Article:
Abies concolor

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Abies concolor
White fir
Abies concolor Yosemite NP.jpg
Sierra Nevada White Fir
in Yosemite National Park
Conservation status
Scientific classification
Kingdom: Plantae
Division: Pinophyta
Class: Pinopsida
Order: Pinales
Family: Pinaceae
Genus: Abies
Species: A. concolor
Binomial name
Abies concolor
(Gordon) Lindley ex Hildebrand
Abies concolor range map 3.png
Natural range of var. concolor in green and var. lowiana in blue
Synonyms[2][3]
  • Abies concolor fo. atroviolacea Cinovskis
  • Abies concolor subsp. lowiana (Gordon) A.E. Murray
  • Abies concolor var. bajacalifornica Silba
  • Abies concolor var. lowiana (Gordon) Lemmon
  • Abies concolor var. martinezii Silba
  • Abies grandis var. concolor (Gordon) A.Murray bis
  • Abies grandis var. lowiana (Gordon) Hoopes
  • Abies lasiocarpa var. pendula Carrière
  • Abies lowiana (Gordon) A. Murray bis
  • Abies lowiana var. pendula (Carrière) Fitschen
  • Abies lowiana var. viridula Debreczy & I. Rácz
  • Picea concolor Gordon & Glend.
  • Picea concolor var. violacea A.Murray bis
  • Picea grandis Newb.
  • Picea lowiana Gordon
  • Picea lowii Gordon
  • Picea parsonsiana Barron
  • Picea parsonsii Fowler
  • Pinus concolor Engelm. ex Parl.
  • Pinus concolor f. violacea (A.Murray bis) Voss
  • Pinus lowiana (Gordon) W.R. McNab

Abies concolor, commonly known as the white fir, is a fir native to the mountains of western North America, occurring at elevations of 900–3,400 m (2,952–11,154 ft). It is a medium to large evergreen coniferous tree growing to 25–60 m (80–197 ft) tall and with a trunk diameter of up to 2 m (6.5 ft). It is popular as an ornamental landscaping tree and as a Christmas tree. It is sometimes known as concolor fir.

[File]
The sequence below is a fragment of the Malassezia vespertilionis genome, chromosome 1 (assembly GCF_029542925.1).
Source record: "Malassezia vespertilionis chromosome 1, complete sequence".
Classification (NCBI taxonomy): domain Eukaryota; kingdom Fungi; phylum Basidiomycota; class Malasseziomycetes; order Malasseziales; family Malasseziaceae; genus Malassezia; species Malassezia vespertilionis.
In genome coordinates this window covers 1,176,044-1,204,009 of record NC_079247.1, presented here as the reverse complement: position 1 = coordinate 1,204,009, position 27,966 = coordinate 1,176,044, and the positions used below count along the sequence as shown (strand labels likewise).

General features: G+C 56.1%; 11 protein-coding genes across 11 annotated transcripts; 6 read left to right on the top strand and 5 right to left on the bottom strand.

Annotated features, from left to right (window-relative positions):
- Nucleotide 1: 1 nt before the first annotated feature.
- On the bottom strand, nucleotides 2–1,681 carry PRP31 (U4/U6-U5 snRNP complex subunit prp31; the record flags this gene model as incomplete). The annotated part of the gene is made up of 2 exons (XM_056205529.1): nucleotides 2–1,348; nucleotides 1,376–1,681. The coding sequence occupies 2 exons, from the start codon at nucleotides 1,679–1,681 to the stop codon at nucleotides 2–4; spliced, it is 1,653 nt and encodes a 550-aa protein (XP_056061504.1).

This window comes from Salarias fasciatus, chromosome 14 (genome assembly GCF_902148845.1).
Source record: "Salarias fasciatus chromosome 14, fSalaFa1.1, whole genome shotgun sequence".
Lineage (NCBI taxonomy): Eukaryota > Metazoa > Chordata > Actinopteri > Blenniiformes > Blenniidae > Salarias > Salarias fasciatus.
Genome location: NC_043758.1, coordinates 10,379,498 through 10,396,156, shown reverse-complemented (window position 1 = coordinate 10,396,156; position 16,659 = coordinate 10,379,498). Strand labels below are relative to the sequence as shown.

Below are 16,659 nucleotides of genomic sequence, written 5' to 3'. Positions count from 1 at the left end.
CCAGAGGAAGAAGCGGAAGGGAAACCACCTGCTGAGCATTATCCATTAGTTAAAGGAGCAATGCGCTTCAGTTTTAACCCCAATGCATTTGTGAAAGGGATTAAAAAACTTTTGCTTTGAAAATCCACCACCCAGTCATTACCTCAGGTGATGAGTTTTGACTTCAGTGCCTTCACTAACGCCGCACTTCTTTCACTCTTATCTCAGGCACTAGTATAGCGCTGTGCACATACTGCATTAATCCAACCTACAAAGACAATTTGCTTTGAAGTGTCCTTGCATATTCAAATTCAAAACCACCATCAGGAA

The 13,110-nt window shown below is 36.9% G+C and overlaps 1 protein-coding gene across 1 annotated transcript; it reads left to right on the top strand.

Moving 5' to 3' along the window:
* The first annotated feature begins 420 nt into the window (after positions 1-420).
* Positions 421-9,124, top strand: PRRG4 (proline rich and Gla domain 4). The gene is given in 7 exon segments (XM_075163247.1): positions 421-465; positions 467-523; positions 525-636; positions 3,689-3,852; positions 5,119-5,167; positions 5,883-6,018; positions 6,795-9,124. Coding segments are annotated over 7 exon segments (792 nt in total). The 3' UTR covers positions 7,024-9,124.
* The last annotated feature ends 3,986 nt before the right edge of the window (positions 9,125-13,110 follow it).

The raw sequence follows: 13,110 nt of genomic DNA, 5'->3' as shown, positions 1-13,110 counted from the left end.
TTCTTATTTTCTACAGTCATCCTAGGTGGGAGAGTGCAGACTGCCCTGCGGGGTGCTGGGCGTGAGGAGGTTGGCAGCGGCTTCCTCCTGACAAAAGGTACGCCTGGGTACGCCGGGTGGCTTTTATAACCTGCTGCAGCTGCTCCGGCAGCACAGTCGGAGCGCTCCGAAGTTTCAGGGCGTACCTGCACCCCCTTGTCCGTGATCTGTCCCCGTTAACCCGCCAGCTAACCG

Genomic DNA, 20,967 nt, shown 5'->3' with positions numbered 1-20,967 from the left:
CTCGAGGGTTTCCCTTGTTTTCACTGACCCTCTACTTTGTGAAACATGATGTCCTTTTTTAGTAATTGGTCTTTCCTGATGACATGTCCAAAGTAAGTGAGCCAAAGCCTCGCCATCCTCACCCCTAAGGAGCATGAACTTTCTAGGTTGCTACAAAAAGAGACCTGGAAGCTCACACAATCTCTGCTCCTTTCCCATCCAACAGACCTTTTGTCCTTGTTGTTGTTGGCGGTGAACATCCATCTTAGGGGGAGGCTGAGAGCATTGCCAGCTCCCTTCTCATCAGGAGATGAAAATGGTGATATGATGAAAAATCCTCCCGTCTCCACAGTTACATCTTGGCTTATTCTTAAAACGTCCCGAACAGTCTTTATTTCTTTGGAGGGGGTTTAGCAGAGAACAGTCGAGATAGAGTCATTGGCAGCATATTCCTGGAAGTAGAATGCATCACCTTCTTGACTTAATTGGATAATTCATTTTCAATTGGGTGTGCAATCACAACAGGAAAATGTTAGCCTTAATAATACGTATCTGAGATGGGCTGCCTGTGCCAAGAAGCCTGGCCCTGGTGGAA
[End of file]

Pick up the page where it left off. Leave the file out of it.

Description[edit]

The leaves are needle-like, flattened, 2.5–6 cm long and 2 mm wide by 0.5–1 mm thick, green to glaucous blue-green above, and with two glaucous blue-white bands of stomatal bloom below, and slightly notched to bluntly pointed at the tip. The leaf arrangement is spiral on the shoot, but with each leaf variably twisted at the base so they all lie in either two more-or-less flat ranks on either side of the shoot, or upswept across the top of the shoot but not below the shoot.

The cones are 6–12 cm long and 4–4.5 cm broad, green or purple ripening pale brown, with about 100–150 scales; the scale bracts are short, and hidden in the closed cone. The winged seeds are released when the cones disintegrate at maturity about 6 months after pollination.[4]

Subspecies[edit]

Foliage and cones of subsp. concolor

As treated here, there are two subspecies; these are also variously treated at either the lower rank of variety by some authors, or as distinct species by others:

Abies concolor subsp. concolor[edit]

  • Abies concolor subsp. concolorColorado white fir or Rocky Mountains white fir. In the United States, at altitudes of 1700–3400 m (5,577-11,154 ft) in the Rocky Mountains from southern Idaho, south through Utah and Colorado, to New Mexico and Arizona, and on the higher Great Basin mountains of Nevada and extreme southeastern California, and a short distance into northern Sonora, Mexico. A smaller tree to 25–35 m (82-115 ft) tall, rarely 45 m (147 ft). Foliage strongly upcurved to erect on all except weak shaded shoots in the lower crown; leaves mostly 3.5–6 cm, and strongly glaucous on the upper side with numerous stomata. Tolerates winter temperatures down to about -40°C (-40°F).

Abies concolor subsp. lowiana[edit]